Energy regulator Ofgem has floated plans to make bill-payers pick up some of the costs of failing energy suppliers.
According to Emily Gosden at the Telegraph, the regulator is seeking a means of protecting customers in credit with energy companies in the event of their running into financial difficulties:
“The energy regulator has been reviewing procedures to cope with a supplier going out of business as an influx of new start-ups join the market offering cheap gas and electricity deals that some fear may prove to be unsustainable.”
Customers who pay for electricity on direct debit are often obliged to pay in advance. Moreover, bills evened across the year can leave customers hundreds of pounds in credit. In the event of a supplier going bust, this money could be lost.
As Britain shifts away from a centralised energy sector dominated by a small number of big players, the risk of companies failing will increase significantly. This risk will increase as energy prices increase in future.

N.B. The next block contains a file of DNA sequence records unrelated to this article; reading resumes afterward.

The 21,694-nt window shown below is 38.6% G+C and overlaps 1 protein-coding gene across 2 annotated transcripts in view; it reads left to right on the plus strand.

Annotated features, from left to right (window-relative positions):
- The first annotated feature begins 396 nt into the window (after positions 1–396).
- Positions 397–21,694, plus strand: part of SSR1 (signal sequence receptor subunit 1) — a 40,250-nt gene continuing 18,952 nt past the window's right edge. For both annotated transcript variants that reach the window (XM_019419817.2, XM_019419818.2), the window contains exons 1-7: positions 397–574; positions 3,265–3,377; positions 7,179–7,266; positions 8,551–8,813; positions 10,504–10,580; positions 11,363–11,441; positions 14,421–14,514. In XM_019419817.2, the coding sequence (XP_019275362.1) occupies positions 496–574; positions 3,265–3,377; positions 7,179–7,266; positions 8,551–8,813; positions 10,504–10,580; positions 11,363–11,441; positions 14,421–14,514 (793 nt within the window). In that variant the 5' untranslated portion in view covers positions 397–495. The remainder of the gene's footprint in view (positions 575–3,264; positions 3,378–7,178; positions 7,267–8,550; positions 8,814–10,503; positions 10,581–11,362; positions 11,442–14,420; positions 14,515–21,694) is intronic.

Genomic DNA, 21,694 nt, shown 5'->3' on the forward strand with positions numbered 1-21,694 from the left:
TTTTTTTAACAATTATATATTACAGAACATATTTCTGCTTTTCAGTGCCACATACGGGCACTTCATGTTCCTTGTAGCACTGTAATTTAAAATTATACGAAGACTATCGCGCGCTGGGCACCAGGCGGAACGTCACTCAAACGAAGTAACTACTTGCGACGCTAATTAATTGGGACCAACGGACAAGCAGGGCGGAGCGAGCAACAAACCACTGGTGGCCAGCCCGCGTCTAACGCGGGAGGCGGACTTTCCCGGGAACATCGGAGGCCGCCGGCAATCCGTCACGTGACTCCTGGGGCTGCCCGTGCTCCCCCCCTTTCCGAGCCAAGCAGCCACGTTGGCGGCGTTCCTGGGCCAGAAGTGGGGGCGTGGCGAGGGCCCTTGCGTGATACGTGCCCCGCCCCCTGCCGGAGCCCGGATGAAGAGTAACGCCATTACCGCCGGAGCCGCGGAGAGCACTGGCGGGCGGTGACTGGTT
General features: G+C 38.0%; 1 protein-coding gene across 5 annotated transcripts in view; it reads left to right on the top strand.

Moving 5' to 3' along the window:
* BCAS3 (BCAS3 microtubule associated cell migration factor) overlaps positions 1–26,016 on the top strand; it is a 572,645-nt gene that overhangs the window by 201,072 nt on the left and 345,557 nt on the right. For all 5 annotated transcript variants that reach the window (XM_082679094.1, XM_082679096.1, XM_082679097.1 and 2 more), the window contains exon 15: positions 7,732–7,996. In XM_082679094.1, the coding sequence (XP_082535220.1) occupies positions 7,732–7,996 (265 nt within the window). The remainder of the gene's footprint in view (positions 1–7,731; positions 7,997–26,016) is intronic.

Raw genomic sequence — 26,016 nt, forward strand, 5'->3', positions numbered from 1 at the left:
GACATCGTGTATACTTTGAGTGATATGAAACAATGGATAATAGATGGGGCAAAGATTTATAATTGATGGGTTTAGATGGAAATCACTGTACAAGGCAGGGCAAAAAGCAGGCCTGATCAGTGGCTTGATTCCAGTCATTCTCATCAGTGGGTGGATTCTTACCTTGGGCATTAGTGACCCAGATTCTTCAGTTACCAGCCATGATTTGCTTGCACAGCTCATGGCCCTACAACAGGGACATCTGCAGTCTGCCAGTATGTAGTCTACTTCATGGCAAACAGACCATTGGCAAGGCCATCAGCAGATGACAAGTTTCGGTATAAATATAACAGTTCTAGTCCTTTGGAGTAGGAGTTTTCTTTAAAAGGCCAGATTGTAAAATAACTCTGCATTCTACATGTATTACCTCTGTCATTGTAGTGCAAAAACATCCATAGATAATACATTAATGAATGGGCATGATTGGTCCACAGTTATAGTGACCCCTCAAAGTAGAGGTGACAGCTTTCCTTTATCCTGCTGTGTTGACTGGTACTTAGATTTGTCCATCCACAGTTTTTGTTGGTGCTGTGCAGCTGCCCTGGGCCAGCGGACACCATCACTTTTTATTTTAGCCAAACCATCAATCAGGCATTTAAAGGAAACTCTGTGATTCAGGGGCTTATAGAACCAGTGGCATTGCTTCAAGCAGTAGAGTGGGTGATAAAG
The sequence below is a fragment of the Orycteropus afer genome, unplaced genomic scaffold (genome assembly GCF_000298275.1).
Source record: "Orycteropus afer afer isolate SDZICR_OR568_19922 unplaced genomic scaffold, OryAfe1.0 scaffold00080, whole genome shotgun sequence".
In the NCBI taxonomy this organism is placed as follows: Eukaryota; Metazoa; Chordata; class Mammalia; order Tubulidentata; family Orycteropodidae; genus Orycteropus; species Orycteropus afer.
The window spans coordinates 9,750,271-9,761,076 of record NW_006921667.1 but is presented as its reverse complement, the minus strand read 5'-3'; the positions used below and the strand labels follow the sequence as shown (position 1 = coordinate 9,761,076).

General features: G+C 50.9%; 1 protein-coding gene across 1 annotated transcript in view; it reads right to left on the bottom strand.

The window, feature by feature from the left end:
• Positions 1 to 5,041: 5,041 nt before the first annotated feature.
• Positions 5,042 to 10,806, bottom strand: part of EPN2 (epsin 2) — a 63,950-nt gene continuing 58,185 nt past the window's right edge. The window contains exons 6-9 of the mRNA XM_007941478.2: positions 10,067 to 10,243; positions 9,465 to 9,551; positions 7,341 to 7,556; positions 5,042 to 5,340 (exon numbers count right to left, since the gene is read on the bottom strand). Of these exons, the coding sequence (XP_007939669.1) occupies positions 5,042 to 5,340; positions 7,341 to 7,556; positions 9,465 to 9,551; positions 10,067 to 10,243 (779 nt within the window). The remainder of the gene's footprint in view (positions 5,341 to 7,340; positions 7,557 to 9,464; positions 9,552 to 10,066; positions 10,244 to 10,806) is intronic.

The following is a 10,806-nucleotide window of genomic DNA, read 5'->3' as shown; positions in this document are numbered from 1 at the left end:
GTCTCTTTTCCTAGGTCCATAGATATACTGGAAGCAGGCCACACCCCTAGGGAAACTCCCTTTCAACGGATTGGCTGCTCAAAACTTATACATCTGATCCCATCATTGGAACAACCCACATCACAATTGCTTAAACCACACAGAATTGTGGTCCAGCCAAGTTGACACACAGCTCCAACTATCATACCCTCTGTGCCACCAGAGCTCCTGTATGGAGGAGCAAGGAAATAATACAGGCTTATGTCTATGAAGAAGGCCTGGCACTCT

To provide protection against this, Ofgem are proposing to spread the cost between customers of other energy suppliers. However, Gosden spots the obvious unfairness in the proposal:
“The plans raise the prospect that those customers who have benefited from the cheaper prices offered by an unsustainable start-up may then be bailed out by those who have already been paying higher prices with a more established supplier.”
In the end, companies may have to shoulder the risk rather than passing it on to an already hard-pressed public.